除支付与采购培训外,为提高工作人员能力,项目单位还需要哪些方面的培训?
(请列出三项最需要的培训)
    1.合同管理;项目管理;
    2.绩效评价;合同管理;
    3.财务管理。
除培训外,为了提高工作人员实施项目的能力,项目单位还需要哪些帮助?(请
列出三项最需要的帮助)
    1.项目交流;
    2.规范的样本;
    3.及时翻译。
请列出工作人员实施项目能力建设时是需要加强的三个方面(可以包括上述的支
                                  60 


付与采购在内):
 1.亚行相关条款和程序的学习;财务管理。
 2.对绩效报告和要求的理解;采购。
 3.对支付报表和程序规范性的学习;支付。
项目所设计的加强机构(包括工作人员)能力措施中,最有必要的措施包括:
 1.对设计院的相关培训。
 2.
 3.
例举一个感受最深的与能力建设有关的事例,并作简单说明:


请列出加强机构(包括工作人员)能力需要做的几项工作:(可以重复上述的建
议)
1.项目管理体系的建立、培训。
2.咨询商的尽早介入。
                                                                61 

 

                    项目单位能力建设需求调查表 
 
单位名称:财政部门 
单位性质:□EA              □IA          ⑿财政 
项目名称:__________________________________________________________ 
本项目中,有__________个 EA,有__________个 IA。 
    EA 是否为本项目在内部设立了项目管理机构(PMU)?  □是                       □否 
    IA 是否为本项目在内部设立了项目管理机构(PMU)?                 □是        □否
本项目之前,项目单位人员是否有过其他亚行项目的实施经验?⑷有                            ⑻没有
本项目之前,项目单位人员是否有过世行项目的实施经验?                          ⑹有    ⑹没有
项目管理人员接受过哪些关于亚行项目的培训?
    ⑿支付   ⑾采购   ⑽财务管理       ⑺项目绩效管理体系         ⑸合同管理       ⑵其他
如果将支付培训分成基础培训与应用培训,项目单位将选择:
    ⑴ 基础培训(讲解亚行支付的基本程序、文件要求等)
    ⑸ 应用培训(以案例分析的方式讲解亚行支付要求以及现场问题解答)
    ⑹ 没有必要将培训区分成基础培训与应用培训
如果将采购培训分成基础培训与应用培训,项目单位将选择:
    ⑴ 基础培训(讲解亚行采购指南、咨询顾问聘请指南)
    ⑹ 应用培训(讲解招标文件的编制、评标方法、评标报告编制)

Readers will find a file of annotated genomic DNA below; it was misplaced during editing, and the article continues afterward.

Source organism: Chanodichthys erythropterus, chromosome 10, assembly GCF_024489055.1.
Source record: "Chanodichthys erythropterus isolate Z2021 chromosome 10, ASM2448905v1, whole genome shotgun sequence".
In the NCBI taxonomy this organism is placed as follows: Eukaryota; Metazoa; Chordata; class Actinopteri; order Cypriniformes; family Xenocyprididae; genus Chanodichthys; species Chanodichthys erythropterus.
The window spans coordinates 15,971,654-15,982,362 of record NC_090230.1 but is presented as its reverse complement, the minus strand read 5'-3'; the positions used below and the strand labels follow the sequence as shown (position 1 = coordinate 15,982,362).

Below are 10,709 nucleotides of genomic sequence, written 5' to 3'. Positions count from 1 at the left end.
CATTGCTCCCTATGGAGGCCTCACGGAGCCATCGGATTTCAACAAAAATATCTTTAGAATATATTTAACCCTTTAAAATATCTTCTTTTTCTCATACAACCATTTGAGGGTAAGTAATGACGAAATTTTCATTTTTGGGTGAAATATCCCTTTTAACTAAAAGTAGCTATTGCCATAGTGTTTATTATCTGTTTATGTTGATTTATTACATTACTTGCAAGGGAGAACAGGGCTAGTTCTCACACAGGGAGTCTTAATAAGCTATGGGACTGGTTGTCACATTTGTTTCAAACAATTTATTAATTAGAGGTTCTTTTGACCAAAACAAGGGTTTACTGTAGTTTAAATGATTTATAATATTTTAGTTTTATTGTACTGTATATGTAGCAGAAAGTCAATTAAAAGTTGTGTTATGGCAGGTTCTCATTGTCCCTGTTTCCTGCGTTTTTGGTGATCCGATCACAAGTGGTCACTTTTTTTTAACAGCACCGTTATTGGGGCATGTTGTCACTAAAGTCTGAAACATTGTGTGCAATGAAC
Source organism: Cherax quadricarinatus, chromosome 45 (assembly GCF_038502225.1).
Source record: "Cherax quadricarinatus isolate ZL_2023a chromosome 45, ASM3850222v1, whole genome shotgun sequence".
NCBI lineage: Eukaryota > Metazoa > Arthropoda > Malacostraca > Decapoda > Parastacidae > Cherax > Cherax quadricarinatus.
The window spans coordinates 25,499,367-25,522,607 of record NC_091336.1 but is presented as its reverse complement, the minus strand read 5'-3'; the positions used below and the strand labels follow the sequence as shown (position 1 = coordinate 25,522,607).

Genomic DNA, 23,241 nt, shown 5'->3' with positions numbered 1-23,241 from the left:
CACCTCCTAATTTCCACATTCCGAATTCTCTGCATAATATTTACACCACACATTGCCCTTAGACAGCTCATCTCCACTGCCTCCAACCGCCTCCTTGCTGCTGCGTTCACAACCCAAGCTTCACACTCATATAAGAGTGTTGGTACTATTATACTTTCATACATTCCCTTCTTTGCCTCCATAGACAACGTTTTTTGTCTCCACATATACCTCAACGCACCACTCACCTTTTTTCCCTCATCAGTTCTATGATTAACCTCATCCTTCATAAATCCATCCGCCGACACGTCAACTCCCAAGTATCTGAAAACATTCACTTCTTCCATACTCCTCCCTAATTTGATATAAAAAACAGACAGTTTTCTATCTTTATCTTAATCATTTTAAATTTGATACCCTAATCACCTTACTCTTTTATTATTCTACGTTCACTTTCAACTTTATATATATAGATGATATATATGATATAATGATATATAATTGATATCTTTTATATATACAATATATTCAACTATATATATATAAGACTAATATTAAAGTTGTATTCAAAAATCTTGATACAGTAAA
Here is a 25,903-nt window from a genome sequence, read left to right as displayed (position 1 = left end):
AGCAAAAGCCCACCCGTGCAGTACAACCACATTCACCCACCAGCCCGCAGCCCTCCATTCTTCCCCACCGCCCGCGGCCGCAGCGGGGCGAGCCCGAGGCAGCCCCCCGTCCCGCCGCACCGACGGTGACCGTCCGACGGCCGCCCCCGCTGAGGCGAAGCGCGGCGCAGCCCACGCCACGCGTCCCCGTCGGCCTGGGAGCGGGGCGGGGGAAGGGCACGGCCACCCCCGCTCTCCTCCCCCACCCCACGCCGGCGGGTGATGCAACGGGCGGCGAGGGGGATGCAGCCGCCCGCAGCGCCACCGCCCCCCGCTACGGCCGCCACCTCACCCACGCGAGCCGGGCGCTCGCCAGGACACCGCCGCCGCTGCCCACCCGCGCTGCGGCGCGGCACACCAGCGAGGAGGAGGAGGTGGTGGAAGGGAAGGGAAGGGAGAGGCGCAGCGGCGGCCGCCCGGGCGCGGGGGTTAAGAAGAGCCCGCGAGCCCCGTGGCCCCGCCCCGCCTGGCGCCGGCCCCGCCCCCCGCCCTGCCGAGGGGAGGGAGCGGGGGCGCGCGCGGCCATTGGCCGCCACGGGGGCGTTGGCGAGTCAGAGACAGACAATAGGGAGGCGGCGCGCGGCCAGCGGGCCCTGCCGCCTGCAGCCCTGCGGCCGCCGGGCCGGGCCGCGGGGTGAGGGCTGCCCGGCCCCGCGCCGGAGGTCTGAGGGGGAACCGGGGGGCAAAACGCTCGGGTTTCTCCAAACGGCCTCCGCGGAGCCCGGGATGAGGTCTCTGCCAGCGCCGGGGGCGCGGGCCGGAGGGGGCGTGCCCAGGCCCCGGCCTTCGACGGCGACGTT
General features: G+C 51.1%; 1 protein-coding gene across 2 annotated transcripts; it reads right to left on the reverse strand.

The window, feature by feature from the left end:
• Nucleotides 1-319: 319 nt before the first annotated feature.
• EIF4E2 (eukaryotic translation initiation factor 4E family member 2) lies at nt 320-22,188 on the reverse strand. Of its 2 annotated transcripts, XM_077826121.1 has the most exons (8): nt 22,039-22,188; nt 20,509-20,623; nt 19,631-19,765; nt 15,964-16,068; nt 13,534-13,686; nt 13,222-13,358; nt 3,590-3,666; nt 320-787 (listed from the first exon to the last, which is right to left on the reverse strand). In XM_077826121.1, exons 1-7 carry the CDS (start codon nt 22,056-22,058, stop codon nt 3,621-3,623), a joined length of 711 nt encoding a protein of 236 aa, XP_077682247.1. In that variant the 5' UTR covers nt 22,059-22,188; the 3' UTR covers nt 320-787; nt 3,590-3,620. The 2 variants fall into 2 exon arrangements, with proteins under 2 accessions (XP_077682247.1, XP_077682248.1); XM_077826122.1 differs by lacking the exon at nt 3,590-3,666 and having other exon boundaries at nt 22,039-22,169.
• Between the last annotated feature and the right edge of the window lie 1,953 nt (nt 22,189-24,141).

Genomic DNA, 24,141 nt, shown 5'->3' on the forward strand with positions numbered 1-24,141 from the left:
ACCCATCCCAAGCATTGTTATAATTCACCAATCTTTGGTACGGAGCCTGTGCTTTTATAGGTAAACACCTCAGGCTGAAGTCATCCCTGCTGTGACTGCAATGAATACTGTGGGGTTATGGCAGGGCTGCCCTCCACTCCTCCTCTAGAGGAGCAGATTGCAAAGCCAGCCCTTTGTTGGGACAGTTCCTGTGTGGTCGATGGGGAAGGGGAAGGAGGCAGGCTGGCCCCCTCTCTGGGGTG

⑸ 没有必要将培训区分成基础培训与应用培训
除支付与采购培训外,为提高工作人员能力,项目单位还需要哪些方面的培训?
(请列出三项最需要的培训)
    1.财务管理;工程变更控制;英语培训;招投标方面;合同管理;监测与评
    价;项目前期准备程序、不但要重视亚行审批程序,还应包括国内前期准备
    审批程序的培训以及前期准备技巧的培训;绩效管理;联系已经完成的类似
    项目的项目管理部门和项目单位,去实地学习和考查。
    2.审计;绩效评价;相关专业领域的知识和技术培训;合同管理;项目单位
    之间横向交流和座谈; 项目管理;与审计部门沟通能力;项目进度管理体系。
    3.项目绩效管理;财务管理及亚行新产品介绍;项目准备前期、中期、后期
    工作程流程培训;语言(英语) ;内部控制;绩效评价;阶段性项目总结与
    附加值运用。
                                        62 


除培训外,为了提高工作人员实施项目的能力,项目单位还需要哪些帮助?(请
列出三项最需要的帮助)
 1.项目交流;介绍正在实施的、进度比本项目快的单位,前去实地学习和考
 查;北京代表处的功能发挥,最小成本完成与亚行沟通;加强沟通;      [项目
 列入计划以后,财政部、亚行应重点对 EA 人员进行培训,XX 组织各省 EA
 的经验交流。从南宁市外资项目管理经验看,EA 的作用十分重要,也是项目
 得以顺利实施的 XX。不仅要指导子项目准备及报项目审批资料,还要协调发
 改委、财政、土地、规划、环保等部门的关系,并协调各子项目工作进展速
 度(对打梱项目尤为重要)  ,还要与贷款机构沟通协调,配套资金的筹措等
 各方面工作。 据了解各地对解决上述问题有许多好的经验,  也总结不少教训。
 希望财政部能建立这类交流平台。此外,发挥财政部门在项目准备过程中的
 主导作用,建议解决国家发改委[2006]28 号文和财政部 38 号令文件冲突
 的问题。 ]来自于亚行方面的技术支持,频繁地项目和检查有助于项目单位